How do you inspire and sharpen your Christian friends? (Proverbs 27:17)

  • Send text messages: ask how she is doing, share a Bible verse, write out a prayer. Whether she responds or not, it will make an impact on her, but consistency is key.

    This doesn’t have to be daily, but it should be regularly
  • Go through a Bible study or read a spiritual growth book together and make time to talk about it. Meet in person, on the phone or even online.

    Even if you are already doing this in a small group, take it upon yourself to reach out to 1 or 2 women outside of the group time to ask how they are applying what they are learning throughout the week.

    You may find that they are more willing to open up about what is really going on in their heart when it is 1-on-1 rather than in front of others. 
  • Confront her in love about areas in her life where you see her making unwise choices or living in blatant sin. This could be disrespecting her husband, anger with her children, over-indulging in unhealthy habits with food or alcohol, attracting attention in an inappropriate way because of the way she dresses, etc.

    Will this be easy? Absolutely not! We will naturally think of our own sin and be afraid that she will turn the conversation right back on us, but that has to be okay.

    That leads us to…
  • Confess your own sin when you offend her, gossip to her, take advantage of her or ignore her. Being honest about your failures, repenting and asking forgiveness is a critical part of developing friendships focused on Christ.

    Relationships that weather the storms are often the strongest of them all. 

You Can Be A Friend With Someone Who Isn’t Christian, Too

A friendship focused on Christ means living out our faith even in relationships with our non-Christian friends.

Wait, what? You mean I’m allowed to have close friends that aren’t Christian?

Yes! In fact, the Bible commands it.

Jesus didn’t surround himself with the religious people, He went to those that were living apart from the church and shared Himself with them. In fact, you are much more likely to lead a friend to faith in Jesus than you are a stranger!

Building genuine relationships with non-Christian friends is essential to spreading the Gospel.

But how exactly do you live out your faith without coming across as “that crazy religious lady?”

  • Be inclusive. Having a birthday party, a barbeque or a bonfire? Don’t separate “church friends” from “non-church friends.” 

    Think it will be awkward? If you behave differently in front of your non-Christian friends than you do in front of your Christian friends, this might be a sign that you are not representing Jesus well. Or if you think your Christian friends will act judgmentally, this a great opportunity to lovingly remind them they are to live like Jesus who ate among the prostitutes and tax collectors.

  • Be open. Don’t be afraid to talk about what God is doing in your life. Has God blessed you, surprised you, answered a prayer? Share those moments in a casual way as conversation allows.

    Did you hear something in a sermon that really affected the way you handled a situation or convicted you to make a change? Be sure to include that small, yet important detail when sharing the story. (Think this is too much of a stretch for you?

    I share my personal experience in 3 Reasons I don’t tell people about Jesus)

  • Be honest. Your life isn’t perfect and your non-Christian friends need to know it.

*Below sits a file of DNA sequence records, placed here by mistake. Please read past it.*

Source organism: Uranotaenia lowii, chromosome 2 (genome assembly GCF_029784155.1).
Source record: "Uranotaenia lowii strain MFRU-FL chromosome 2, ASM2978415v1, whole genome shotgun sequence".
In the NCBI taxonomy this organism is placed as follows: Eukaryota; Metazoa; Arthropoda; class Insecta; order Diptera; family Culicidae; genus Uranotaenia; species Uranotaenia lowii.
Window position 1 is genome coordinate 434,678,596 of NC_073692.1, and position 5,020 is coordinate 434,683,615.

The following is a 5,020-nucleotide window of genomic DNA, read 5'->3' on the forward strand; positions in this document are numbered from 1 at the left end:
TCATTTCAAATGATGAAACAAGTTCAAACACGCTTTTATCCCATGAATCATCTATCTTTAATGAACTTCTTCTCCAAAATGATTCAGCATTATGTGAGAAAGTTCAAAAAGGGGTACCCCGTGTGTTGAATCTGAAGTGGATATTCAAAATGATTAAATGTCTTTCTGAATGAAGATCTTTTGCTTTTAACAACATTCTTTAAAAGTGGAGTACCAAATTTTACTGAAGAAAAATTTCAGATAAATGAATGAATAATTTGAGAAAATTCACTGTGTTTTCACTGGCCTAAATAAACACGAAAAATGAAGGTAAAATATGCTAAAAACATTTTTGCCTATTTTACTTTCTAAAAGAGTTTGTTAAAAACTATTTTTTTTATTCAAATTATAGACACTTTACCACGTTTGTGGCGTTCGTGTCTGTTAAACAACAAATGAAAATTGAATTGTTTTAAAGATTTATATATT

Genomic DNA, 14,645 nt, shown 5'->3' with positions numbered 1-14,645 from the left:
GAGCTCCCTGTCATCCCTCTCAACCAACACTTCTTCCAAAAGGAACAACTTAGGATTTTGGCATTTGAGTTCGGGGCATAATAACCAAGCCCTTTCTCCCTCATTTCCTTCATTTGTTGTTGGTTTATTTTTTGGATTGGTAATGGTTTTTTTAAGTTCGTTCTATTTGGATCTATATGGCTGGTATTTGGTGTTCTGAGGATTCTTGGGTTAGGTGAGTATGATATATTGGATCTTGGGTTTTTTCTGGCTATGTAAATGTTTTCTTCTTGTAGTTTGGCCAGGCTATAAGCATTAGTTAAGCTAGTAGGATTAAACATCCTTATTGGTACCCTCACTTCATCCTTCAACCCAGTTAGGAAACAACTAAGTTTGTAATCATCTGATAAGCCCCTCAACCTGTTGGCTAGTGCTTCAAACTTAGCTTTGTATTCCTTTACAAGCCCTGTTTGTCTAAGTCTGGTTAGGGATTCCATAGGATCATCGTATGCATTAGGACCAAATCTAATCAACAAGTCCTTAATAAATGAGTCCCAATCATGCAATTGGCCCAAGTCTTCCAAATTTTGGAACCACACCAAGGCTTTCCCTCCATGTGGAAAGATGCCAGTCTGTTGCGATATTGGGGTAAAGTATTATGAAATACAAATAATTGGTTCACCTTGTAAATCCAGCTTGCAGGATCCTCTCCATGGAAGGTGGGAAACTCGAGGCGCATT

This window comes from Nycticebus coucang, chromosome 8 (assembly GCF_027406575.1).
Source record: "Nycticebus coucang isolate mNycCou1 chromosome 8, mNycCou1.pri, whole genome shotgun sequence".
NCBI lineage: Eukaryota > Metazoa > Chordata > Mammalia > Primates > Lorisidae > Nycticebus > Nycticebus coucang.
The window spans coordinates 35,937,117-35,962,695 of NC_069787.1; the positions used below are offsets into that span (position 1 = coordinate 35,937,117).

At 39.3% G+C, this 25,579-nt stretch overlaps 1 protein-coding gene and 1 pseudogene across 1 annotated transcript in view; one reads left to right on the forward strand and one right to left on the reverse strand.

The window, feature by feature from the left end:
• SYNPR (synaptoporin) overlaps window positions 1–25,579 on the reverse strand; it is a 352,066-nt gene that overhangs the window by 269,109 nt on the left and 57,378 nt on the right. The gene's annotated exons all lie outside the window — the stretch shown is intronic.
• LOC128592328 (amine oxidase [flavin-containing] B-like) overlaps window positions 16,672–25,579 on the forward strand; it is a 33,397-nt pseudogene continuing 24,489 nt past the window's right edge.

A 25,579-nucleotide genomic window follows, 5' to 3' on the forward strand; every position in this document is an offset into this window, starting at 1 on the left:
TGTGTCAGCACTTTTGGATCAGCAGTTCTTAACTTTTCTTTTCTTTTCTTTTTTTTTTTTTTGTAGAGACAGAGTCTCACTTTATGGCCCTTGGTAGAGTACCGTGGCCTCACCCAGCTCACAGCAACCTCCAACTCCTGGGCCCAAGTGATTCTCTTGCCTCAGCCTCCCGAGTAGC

That being said, be aware that they are watching how you handle your struggles.

    Do you complain, gossip or wallow in self-pity when things don’t go your way? Or do you look to see the silver lining, always finding at least one small detail that you can be thankful to God for despite your circumstances?

    Don’t act like life is easy for you, but show that you are trusting in God to work things out for your good and His glory. 

  • Be humble. Just like you must do with your Christian friends, when you have offended or wronged a non-Christian friend, you must own it, regardless of how they may respond.

    Your apology may or may not be received well. Your humility may or may not be seen as weakness and possibly even taken advantage of. But your confession of your own sin and your attempt at reconciliation is something you are called to do because Jesus did it for you when you were His enemy.

    Your non-Christian friends may not appreciate or understand your actions, but you never know how the Holy Spirit will use them to move in their hearts.

A bit of caution: Relationships with non-Christian women can become wonderful friendships but they cannot be our only close relationships. If we do not also surround ourselves with Christian sisters, we become an easy target for Satan.

We may be tempted to fall into sin when our main influence is the culture of the world and not even realize what is happening. (3 John 1:11 Beloved, do not imitate evil but imitate good. Whoever does good is from God; whoever does evil has not seen God.)

True friendship, that is focused on Christ, means building one another up, taking care for each other in times of need, spurring each other on to grow spiritually.

You can’t do this unless you’re intentionally a part of the lives of other women, Christian and non-Christian alike.

Let’s make sure that we live out Hebrews 10:24-25: And let us consider how to stir up one another to love and good works, not neglecting to meet together, as is the habit of some, but encouraging one another, and all the more as you see the Day drawing near.

So dig deeper into the lives of your friends. Offer encouragement, compassion, and truth in love and honor God through your friendships as you focus them on Christ.

Alison is a busy, audacious, outgoing, sometimes irritable, but always blessed, woman.

She didn’t always make time for God and His Word daily or praying to Him unashamedly and listening for His response.

But when she did, she went from irritable, discontent, and angry to laughing with hope and thriving.

Now Alison share that hope with other women at Laugh, Hope, Thrive. Grab her free guide to knowing who you are in Christ.